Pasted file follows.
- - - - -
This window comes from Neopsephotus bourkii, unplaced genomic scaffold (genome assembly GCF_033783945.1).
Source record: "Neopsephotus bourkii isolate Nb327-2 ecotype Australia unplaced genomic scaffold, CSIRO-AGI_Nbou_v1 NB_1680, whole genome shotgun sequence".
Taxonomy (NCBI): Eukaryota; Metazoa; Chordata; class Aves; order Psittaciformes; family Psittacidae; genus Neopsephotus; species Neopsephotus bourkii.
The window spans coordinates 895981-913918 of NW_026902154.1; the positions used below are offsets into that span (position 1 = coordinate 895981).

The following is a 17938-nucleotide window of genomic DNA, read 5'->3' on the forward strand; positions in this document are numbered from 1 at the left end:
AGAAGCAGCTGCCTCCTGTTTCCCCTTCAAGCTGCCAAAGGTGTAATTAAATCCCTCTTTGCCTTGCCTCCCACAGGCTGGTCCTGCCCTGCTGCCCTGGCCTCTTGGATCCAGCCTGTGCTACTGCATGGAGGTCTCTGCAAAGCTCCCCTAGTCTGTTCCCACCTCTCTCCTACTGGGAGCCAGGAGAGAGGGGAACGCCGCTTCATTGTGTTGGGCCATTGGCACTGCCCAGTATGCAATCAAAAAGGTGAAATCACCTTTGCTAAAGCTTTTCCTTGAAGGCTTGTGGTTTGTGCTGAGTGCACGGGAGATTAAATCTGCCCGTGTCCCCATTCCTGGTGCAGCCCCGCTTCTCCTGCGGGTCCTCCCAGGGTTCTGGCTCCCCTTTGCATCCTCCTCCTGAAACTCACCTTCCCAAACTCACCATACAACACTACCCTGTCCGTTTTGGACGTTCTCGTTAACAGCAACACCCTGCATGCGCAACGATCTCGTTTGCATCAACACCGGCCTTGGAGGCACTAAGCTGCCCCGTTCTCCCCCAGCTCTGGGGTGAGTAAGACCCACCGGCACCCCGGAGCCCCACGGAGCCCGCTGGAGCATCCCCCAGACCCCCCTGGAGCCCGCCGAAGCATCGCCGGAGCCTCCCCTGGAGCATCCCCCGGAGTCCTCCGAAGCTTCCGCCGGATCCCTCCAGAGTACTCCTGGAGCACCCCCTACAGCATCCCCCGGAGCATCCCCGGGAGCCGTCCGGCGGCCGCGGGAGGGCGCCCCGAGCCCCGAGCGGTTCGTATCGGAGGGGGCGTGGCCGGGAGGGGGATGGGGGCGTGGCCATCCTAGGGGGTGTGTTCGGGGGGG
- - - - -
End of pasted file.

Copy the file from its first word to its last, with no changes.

This window comes from Neopsephotus bourkii, unplaced genomic scaffold (genome assembly GCF_033783945.1).
Source record: "Neopsephotus bourkii isolate Nb327-2 ecotype Australia unplaced genomic scaffold, CSIRO-AGI_Nbou_v1 NB_1680, whole genome shotgun sequence".
Taxonomy (NCBI): Eukaryota; Metazoa; Chordata; class Aves; order Psittaciformes; family Psittacidae; genus Neopsephotus; species Neopsephotus bourkii.
The window spans coordinates 895981-913918 of NW_026902154.1; the positions used below are offsets into that span (position 1 = coordinate 895981).

The following is a 17938-nucleotide window of genomic DNA, read 5'->3' on the forward strand; positions in this document are numbered from 1 at the left end:
AGAAGCAGCTGCCTCCTGTTTCCCCTTCAAGCTGCCAAAGGTGTAATTAAATCCCTCTTTGCCTTGCCTCCCACAGGCTGGTCCTGCCCTGCTGCCCTGGCCTCTTGGATCCAGCCTGTGCTACTGCATGGAGGTCTCTGCAAAGCTCCCCTAGTCTGTTCCCACCTCTCTCCTACTGGGAGCCAGGAGAGAGGGGAACGCCGCTTCATTGTGTTGGGCCATTGGCACTGCCCAGTATGCAATCAAAAAGGTGAAATCACCTTTGCTAAAGCTTTTCCTTGAAGGCTTGTGGTTTGTGCTGAGTGCACGGGAGATTAAATCTGCCCGTGTCCCCATTCCTGGTGCAGCCCCGCTTCTCCTGCGGGTCCTCCCAGGGTTCTGGCTCCCCTTTGCATCCTCCTCCTGAAACTCACCTTCCCAAACTCACCATACAACACTACCCTGTCCGTTTTGGACGTTCTCGTTAACAGCAACACCCTGCATGCGCAACGATCTCGTTTGCATCAACACCGGCCTTGGAGGCACTAAGCTGCCCCGTTCTCCCCCAGCTCTGGGGTGAGTAAGACCCACCGGCACCCCGGAGCCCCACGGAGCCCGCTGGAGCATCCCCCAGACCCCCCTGGAGCCCGCCGAAGCATCGCCGGAGCCTCCCCTGGAGCATCCCCCGGAGTCCTCCGAAGCTTCCGCCGGATCCCTCCAGAGTACTCCTGGAGCACCCCCTACAGCATCCCCCGGAGCATCCCCGGGAGCCGTCCGGCGGCCGCGGGAGGGCGCCCCGAGCCCCGAGCGGTTCGTATCGGAGGGGGCGTGGCCGGGAGGGGGATGGGGGCGTGGCCATCCTAGGGGGTGTGTTCGGGGGGG